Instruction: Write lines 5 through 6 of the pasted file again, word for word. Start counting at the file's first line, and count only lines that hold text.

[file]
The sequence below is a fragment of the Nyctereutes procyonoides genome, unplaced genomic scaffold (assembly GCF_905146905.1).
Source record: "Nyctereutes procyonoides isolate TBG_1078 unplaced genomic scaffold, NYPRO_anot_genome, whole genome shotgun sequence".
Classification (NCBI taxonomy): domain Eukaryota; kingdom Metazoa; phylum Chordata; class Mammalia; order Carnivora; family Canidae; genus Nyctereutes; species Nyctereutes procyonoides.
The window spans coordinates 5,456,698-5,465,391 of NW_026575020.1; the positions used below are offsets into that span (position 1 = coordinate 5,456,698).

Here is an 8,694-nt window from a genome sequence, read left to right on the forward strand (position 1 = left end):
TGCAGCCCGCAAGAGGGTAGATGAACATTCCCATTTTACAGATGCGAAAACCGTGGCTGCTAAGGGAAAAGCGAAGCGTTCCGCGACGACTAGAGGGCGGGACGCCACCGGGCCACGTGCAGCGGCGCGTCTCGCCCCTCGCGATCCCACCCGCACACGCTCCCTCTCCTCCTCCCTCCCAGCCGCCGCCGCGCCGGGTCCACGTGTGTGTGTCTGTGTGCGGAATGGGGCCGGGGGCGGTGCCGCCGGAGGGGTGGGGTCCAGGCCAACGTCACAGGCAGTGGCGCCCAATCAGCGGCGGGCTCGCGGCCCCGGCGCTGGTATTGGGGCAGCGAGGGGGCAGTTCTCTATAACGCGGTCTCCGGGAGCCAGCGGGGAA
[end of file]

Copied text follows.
Here is an 8,694-nt window from a genome sequence, read left to right on the forward strand (position 1 = left end):
TGCAGCCCGCAAGAGGGTAGATGAACATTCCCATTTTACAGATGCGAAAACCGTGGCTGCTAAGGGAAAAGCGAAGCGTTCCGCGACGACTAGAGGGCGGGACGCCACCGGGCCACGTGCAGCGGCGCGTCTCGCCCCTCGCGATCCCACCCGCACACGCTCCCTCTCCTCCTCCCTCCCAGCCGCCGCCGCGCCGGGTCCACGTGTGTGTGTCTGTGTGCGGAATGGGGCCGGGGGCGGTGCCGCCGGAGGGGTGGGGTCCAGGCCAACGTCACAGGCAGTGGCGCCCAATCAGCGGCGGGCTCGCGGCCCCGGCGCTGGTATTGGGGCAGCGAGGGGGCAGTTCTCTATAACGCGGTCTCCGGGAGCCAGCGGGGAA